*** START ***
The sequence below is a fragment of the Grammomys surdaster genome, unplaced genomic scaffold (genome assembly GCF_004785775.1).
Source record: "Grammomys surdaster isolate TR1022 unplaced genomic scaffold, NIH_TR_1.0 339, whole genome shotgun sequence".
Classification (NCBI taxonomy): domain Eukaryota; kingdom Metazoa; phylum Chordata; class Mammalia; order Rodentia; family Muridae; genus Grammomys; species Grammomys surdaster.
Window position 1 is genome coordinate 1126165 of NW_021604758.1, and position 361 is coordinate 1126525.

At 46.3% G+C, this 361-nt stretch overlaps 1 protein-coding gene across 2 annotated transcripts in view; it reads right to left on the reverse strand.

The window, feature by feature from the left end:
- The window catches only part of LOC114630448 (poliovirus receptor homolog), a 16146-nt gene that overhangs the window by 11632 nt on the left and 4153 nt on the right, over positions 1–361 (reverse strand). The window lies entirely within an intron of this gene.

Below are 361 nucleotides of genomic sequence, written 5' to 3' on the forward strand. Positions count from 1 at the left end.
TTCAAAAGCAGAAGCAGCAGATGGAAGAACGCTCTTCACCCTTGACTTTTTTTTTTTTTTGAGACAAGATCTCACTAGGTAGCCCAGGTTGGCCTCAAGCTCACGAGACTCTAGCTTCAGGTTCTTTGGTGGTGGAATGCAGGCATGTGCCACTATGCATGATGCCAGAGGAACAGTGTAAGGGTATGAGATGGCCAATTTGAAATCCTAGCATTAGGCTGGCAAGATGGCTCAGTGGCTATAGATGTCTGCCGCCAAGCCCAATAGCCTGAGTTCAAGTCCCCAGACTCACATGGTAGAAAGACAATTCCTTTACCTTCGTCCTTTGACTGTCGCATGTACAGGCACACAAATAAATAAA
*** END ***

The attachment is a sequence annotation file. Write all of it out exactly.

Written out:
The sequence below is a fragment of the Grammomys surdaster genome, unplaced genomic scaffold (genome assembly GCF_004785775.1).
Source record: "Grammomys surdaster isolate TR1022 unplaced genomic scaffold, NIH_TR_1.0 339, whole genome shotgun sequence".
Classification (NCBI taxonomy): domain Eukaryota; kingdom Metazoa; phylum Chordata; class Mammalia; order Rodentia; family Muridae; genus Grammomys; species Grammomys surdaster.
Window position 1 is genome coordinate 1126165 of NW_021604758.1, and position 361 is coordinate 1126525.

At 46.3% G+C, this 361-nt stretch overlaps 1 protein-coding gene across 2 annotated transcripts in view; it reads right to left on the reverse strand.

The window, feature by feature from the left end:
- The window catches only part of LOC114630448 (poliovirus receptor homolog), a 16146-nt gene that overhangs the window by 11632 nt on the left and 4153 nt on the right, over positions 1–361 (reverse strand). The window lies entirely within an intron of this gene.

Below are 361 nucleotides of genomic sequence, written 5' to 3' on the forward strand. Positions count from 1 at the left end.
TTCAAAAGCAGAAGCAGCAGATGGAAGAACGCTCTTCACCCTTGACTTTTTTTTTTTTTTGAGACAAGATCTCACTAGGTAGCCCAGGTTGGCCTCAAGCTCACGAGACTCTAGCTTCAGGTTCTTTGGTGGTGGAATGCAGGCATGTGCCACTATGCATGATGCCAGAGGAACAGTGTAAGGGTATGAGATGGCCAATTTGAAATCCTAGCATTAGGCTGGCAAGATGGCTCAGTGGCTATAGATGTCTGCCGCCAAGCCCAATAGCCTGAGTTCAAGTCCCCAGACTCACATGGTAGAAAGACAATTCCTTTACCTTCGTCCTTTGACTGTCGCATGTACAGGCACACAAATAAATAAA